Review: ‘An Inconvenient Sequel,’ With Al Gore Keeping the Pressure On


Al Gore visiting Tacloban City in the Philippines after Typhoon Haiyan, from “An Inconvenient Sequel.” Credit Jensen Walker/Paramount Pictures

In a summer movie landscape with Spider-Man, a simian army waging further battle for the planet and Charlize Theron as a sexy Cold War-era superspy, it says something that one of the most compelling characters is Al Gore.

“An Inconvenient Sequel: Truth to Power,” a follow-up to “An Inconvenient Truth,” Davis Guggenheim’s Oscar-winning documentary from 2006, is a reboot that justifies its existence — and not just because Mr. Gore has fresh news to report on climate change since his previous multimedia presentation played in multiplexes.

Now gray-haired and at times sounding angrier in his speeches, Mr. Gore, in “Sequel,” takes on the air of a Shakespearean figure, a man long cast out of power by what he casually refers to as “the Supreme Court decision” (meaning Bush v. Gore) but still making the same arguments that have been hallmarks of his career.

If there is a thesis in this new documentary, directed by Bonni Cohen and Jon Shenk (“Audrie & Daisy”), it’s that a rise in extreme weather is making the impact of climate change harder to deny. The movie touches on Hurricane Sandy, Typhoon Haiyan in the Philippines, the wildfire in Fort McMurray, Canada, and the Zika virus. Mr. Gore visits Greenland and the flooded streets of the Miami area. (He acknowledges a complicated relationship with Florida.)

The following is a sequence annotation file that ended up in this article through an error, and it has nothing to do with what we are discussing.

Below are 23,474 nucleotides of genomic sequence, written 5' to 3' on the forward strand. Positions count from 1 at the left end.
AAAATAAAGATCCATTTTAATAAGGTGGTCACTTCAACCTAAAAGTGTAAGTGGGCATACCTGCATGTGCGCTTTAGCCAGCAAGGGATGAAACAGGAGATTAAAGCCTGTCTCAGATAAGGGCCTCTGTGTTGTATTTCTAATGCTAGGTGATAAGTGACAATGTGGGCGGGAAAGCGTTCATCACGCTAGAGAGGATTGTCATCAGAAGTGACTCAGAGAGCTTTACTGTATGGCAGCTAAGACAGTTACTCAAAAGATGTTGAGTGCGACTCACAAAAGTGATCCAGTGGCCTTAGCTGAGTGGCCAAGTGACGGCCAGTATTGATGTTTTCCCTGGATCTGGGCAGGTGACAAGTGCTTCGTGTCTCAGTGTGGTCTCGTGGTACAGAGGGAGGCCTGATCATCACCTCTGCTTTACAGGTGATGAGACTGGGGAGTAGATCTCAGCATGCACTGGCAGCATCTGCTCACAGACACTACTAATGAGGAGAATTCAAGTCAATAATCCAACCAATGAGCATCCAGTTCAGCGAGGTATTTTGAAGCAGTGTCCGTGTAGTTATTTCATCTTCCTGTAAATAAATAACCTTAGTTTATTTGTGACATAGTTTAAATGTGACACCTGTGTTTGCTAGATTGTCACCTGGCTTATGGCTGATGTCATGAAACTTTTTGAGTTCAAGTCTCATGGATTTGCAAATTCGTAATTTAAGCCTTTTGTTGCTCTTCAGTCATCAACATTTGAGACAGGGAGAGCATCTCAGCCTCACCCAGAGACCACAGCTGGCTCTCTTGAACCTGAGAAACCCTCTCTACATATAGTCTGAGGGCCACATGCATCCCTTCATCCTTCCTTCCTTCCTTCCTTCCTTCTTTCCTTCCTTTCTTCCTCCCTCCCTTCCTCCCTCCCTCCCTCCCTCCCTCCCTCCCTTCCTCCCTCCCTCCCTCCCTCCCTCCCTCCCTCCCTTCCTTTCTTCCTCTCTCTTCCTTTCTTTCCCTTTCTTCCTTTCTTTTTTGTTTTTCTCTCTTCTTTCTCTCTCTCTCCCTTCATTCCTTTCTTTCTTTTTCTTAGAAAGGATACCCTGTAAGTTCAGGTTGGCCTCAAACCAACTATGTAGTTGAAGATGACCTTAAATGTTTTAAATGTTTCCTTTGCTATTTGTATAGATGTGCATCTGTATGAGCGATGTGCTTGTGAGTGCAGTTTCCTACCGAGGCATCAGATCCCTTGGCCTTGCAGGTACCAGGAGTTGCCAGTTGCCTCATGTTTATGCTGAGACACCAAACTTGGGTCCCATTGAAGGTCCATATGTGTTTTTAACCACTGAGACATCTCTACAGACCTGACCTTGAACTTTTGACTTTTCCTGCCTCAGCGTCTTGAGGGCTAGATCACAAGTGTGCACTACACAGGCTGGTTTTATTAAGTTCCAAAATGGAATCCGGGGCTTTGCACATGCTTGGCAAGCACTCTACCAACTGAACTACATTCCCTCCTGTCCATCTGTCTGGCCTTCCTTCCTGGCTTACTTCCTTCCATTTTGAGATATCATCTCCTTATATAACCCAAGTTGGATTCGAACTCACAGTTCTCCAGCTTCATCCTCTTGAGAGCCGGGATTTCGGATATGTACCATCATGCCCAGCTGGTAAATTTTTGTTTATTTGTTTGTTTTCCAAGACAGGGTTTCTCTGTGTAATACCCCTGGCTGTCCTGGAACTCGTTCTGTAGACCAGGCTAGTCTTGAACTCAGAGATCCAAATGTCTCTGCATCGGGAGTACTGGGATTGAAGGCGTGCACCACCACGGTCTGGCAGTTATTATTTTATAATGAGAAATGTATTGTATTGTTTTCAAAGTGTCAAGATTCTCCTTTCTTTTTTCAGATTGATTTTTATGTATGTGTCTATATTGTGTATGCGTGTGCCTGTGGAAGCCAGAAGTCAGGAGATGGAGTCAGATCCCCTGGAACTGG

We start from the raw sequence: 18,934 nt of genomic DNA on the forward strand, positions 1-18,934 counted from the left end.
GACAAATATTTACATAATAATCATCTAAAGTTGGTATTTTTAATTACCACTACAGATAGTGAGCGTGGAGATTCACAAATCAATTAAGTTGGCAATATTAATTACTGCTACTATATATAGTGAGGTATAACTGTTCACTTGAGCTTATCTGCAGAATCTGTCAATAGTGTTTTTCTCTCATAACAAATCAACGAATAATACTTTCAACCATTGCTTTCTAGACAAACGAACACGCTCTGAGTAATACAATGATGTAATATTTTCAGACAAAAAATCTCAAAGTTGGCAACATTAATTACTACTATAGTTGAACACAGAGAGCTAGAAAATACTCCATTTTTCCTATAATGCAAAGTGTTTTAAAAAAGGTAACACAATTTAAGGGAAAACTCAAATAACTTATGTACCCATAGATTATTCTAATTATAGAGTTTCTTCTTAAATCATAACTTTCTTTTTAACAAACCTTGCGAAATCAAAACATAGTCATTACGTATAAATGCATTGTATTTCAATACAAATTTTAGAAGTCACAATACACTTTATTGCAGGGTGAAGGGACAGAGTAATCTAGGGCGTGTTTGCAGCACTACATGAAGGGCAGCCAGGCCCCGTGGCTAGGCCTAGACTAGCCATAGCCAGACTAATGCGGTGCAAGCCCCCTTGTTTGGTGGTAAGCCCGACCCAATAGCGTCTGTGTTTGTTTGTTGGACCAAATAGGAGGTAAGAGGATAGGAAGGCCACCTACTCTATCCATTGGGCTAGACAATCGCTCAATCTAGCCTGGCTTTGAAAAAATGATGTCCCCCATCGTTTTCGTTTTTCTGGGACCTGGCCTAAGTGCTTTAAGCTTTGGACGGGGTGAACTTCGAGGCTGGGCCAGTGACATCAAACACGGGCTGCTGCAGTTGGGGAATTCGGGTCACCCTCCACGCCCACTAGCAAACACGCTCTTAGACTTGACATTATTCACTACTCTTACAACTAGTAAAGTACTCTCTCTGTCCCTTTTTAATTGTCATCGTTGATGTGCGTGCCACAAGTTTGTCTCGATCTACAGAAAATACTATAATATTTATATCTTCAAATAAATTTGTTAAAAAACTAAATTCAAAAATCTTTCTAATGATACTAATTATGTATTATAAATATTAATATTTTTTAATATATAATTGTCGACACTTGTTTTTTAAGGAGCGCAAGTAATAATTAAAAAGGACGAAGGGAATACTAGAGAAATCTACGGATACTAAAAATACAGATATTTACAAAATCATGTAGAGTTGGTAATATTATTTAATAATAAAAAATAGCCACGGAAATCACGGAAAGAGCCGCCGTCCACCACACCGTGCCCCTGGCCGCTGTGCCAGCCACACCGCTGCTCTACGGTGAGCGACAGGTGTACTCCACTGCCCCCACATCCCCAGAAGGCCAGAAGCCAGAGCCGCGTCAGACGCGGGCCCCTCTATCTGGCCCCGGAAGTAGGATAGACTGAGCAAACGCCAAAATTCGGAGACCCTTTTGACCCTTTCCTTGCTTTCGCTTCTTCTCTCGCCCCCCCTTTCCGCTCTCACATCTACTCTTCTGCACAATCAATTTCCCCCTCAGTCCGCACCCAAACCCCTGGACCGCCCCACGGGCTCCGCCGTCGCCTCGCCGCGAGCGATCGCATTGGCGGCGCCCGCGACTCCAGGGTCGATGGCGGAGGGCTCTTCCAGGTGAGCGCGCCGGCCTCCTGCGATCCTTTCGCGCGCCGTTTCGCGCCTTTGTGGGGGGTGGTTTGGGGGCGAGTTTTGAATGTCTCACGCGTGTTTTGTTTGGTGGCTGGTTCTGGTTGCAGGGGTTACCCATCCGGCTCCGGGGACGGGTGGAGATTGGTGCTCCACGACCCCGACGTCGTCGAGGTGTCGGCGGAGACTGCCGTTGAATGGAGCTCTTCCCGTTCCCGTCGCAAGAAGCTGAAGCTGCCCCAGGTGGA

Clip: ‘An Inconvenient Sequel’

Al Gore discusses the effects of climate change in this sequence from “An Inconvenient Sequel: Truth to Power.”

By PARAMOUNT PICTURES on Publish Date July 27, 2017. Image courtesy of Internet Video Archive. Watch in Times Video »

“The dots are seldom connected in the media,” he says at one point, but events like these are symptoms of global warming.

As positive developments, he notes the 2015 launch of the Deep Space Climate Observatory satellite, and visits a small city in Texas whose Republican mayor has decided that renewable energy makes market sense.

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Source: New York Times



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